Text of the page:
- Author: Kathy Keatley Garvey
Insects--their beauty, their structure, their diversity--are inspiring noted fashion designers, but those fashion designers are way, way behind the UC Davis Entomology Graduate Students' Association (EGSA).
EGSA members are graduate student totally into bugs. They study them, research them and wear them. And yes, some do eat them. Can you say "chocolate chirp cookies? (made with cricket flour)?"
Every year EGSA conducts a t-shirt contest and the faculty, staff and students pick the winner. The good news is that the t-shirts--past and present--are for sale all year around, but folks take a special interest in them during the holiday season. Stocking stuffers!
The Beatles? Think The Beetles.
Instead of the English rock band John Lennon, Paul McCartney, George Harrison and Ringo Star crossing Abbey Road in single file (that's the iconic image on the cover of their album, Abbey Road), think of The Beetles (four insects) crossing Abbey Road in single file. Beneath the images of the beetles are their family names: Phengogidae, Curculionidae, Cerambycidae and Scarabaeidae. Think glowworm, snout, long-horned, and scarab beetles.
If you're not partial to beetles, how about honey bees, wasps, and "Entomology's Most Wanted?"
You're in luck.
"This year we are discounting some of our old designs from $15 to $10!" announced the officers, headed by Ph.D student and ant specialist Brendon Boudinot of the Phil Ward lab. "Order by Dec. 15th for delivery within the United States by the 23rd. If you are on campus and would like to pick up the shirt instead, please do not pay for shipping online and email Emily Bick at email@example.com (of the Christian Nansen lab) to schedule pick up. The online store will close on Dec. 17th until early January." The prices range from $10 to $15 to $17. Access their online store: https://mkt.com/UCDavisEntGrad/
It's for a good cause: helping the graduate students. The added bonus, you get to "bug" your friends, family and colleagues when you wear these t-shirts.
- Author: Kathy Keatley Garvey
And create a "new species" of wasp in the process.
A penny-farthing, as the UC Davis community knows, is also called a high wheel bicycle or high wheeler. The front wheel is much larger than the rear wheel. And a wasp, as entomologists know, belongs to the order Hymenoptera, which includes bees, ants and wasps.
The end result of the art/science fusion project: the winning entry in the annual T-shirt contest sponsored by the Entomology Graduate Students' Association, UC Davis Department of Entomology and Nematology.
“I wanted to draw a penny-farthing, which is part of the UC Davis culture,” said winning artist Stacey Rice, a junior specialist in the lab of Extension entomologist Larry Godfrey. “Then I wanted an insect that would be able to put its abdomen on the seat and have long enough legs to reach the pedals.”
The t-shirt, now available to the public, first went on sale at the Entomological Society of America meeting Nov. 15-18 in Minneapolis.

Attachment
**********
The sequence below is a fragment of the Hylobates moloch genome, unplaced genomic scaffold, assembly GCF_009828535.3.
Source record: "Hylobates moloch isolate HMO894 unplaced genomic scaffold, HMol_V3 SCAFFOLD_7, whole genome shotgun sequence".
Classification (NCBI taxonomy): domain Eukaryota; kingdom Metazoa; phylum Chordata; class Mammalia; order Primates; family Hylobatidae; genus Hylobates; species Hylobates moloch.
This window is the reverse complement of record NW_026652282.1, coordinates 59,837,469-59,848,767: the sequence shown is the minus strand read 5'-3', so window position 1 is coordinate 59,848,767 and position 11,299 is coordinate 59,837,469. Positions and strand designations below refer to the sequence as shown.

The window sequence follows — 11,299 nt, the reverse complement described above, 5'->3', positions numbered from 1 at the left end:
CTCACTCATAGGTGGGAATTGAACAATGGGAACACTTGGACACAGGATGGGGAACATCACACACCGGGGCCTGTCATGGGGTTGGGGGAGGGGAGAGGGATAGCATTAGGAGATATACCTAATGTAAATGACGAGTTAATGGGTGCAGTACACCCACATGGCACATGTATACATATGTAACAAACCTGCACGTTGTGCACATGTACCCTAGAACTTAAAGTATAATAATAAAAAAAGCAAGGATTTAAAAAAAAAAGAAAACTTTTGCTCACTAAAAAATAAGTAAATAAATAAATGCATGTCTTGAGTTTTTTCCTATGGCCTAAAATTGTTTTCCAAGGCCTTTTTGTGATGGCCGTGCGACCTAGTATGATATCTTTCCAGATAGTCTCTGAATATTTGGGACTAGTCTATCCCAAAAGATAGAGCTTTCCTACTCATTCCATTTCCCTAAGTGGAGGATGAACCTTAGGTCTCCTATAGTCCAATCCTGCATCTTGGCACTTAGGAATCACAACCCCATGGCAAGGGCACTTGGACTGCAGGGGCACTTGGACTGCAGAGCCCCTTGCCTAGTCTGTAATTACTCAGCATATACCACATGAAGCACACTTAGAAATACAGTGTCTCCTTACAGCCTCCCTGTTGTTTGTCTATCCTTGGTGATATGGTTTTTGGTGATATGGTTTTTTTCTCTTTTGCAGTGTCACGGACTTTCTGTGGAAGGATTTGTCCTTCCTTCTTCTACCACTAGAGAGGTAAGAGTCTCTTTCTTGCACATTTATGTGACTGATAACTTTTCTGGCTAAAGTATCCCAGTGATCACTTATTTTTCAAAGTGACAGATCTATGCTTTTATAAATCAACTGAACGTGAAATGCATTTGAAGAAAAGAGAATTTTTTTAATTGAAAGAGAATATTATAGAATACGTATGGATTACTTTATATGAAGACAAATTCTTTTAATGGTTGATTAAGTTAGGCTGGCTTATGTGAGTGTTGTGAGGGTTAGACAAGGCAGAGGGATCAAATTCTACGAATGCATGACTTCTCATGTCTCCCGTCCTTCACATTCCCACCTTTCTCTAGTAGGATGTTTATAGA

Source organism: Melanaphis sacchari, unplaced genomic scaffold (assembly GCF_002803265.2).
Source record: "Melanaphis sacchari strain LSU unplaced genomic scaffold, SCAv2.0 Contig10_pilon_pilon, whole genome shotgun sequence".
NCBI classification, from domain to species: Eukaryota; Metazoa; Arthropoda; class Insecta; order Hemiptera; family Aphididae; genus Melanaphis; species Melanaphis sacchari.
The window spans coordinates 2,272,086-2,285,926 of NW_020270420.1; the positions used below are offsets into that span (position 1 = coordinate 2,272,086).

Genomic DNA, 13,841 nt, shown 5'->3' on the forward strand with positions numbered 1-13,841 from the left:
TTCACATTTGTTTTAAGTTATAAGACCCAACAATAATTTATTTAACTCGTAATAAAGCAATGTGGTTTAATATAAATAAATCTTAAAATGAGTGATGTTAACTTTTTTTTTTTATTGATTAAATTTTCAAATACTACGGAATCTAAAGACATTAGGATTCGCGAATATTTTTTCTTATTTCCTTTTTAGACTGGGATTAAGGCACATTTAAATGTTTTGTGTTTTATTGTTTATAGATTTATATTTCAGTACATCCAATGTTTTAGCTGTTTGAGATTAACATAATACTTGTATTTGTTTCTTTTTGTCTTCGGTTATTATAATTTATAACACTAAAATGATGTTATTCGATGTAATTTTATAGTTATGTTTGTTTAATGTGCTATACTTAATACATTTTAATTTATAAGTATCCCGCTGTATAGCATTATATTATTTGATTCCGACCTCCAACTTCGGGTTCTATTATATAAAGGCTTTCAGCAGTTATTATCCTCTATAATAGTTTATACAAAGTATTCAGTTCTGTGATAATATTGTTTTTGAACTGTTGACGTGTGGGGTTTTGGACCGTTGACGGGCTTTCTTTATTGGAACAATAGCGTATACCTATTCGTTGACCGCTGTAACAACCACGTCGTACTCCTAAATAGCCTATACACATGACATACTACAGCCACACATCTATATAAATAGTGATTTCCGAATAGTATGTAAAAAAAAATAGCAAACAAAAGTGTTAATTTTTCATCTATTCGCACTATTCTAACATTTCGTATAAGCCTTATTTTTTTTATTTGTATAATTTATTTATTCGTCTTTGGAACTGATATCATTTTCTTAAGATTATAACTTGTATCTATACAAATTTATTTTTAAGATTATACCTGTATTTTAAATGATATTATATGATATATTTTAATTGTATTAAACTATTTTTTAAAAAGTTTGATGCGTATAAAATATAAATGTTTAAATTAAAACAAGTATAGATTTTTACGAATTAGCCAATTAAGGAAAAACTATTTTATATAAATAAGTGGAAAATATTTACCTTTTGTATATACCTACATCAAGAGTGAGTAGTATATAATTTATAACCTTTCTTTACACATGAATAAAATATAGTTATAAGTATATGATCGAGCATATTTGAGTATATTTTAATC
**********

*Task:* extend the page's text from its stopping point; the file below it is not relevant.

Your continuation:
“I love the new design and think it translated very well on the t-shirts,” said EGSA treasurer and entomology graduate student Cindy Preto of the Frank Zalom lab. “I expect it to be a great seller.”
In the Godfrey lab, Rice doesn't work with wasps. She does research on Bagrada bugs (Bagrada hilaris), an invasive stink bug from Africa known for attacking cole crops, including broccoli, cabbage, collards, Brussels sprouts, cauliflower, kale, and mustard.
An alumnus of UC Davis, Rice received her bachelor's degree in biological sciences with a minor in veterinary entomology in March 2015. Her goal is to attend graduate school and receive her doctorate, either in integrated pest management (IPM) or forensic entomology.
She became interested in both IPM and forensic entomology after enrolling in a “behavioral ecology of insects” course taught by Edwin Lewis, associate dean for agricultural sciences in the College of Agricultural and Environmental Sciences, and professor, UC Davis Department of Entomology and Nematology.
Rice, who grew up in Roseville and graduated from Oakmont High School, enjoys combining art with science in her ceramic art classes at the UC Davis Crafts Center.
The "Hymenoptera on Bicycle" t-shirt can be ordered in unisex heather navy with white lettering ($15 for small, medium, large, extra large and 2x); youth navy with white lettering ($15 for small, medium and large); and women's cut, heather red with light yellow lettering ($17 for small, medium and large).
The t-shirts from years past include "The Beetles" (reminiscent of The Beatles' Abbey Road album), a weevil (See no weevil, hear no weevil, speak no weevil), a dung beetle, honey bee and comb, and a "wanna bee."
Among the other favorites is "Entomology's Most Wanted." Former graduate students Nicholas Herold and Emily Bzydk featured "bug shots" (a take-off of "mug shots") of the malaria mosquito (Anopheles gambiae), the red imported fire ant (Solenopsis invicta) bed bug, (Cimex lecturalius), and the housefly (Musca domestica). They're among the most hated of insects.
The wasp on a wheel is probably destined to become a favorite, too, especially among the bicycling and insect science communities.
That's how we roll at UC Davis!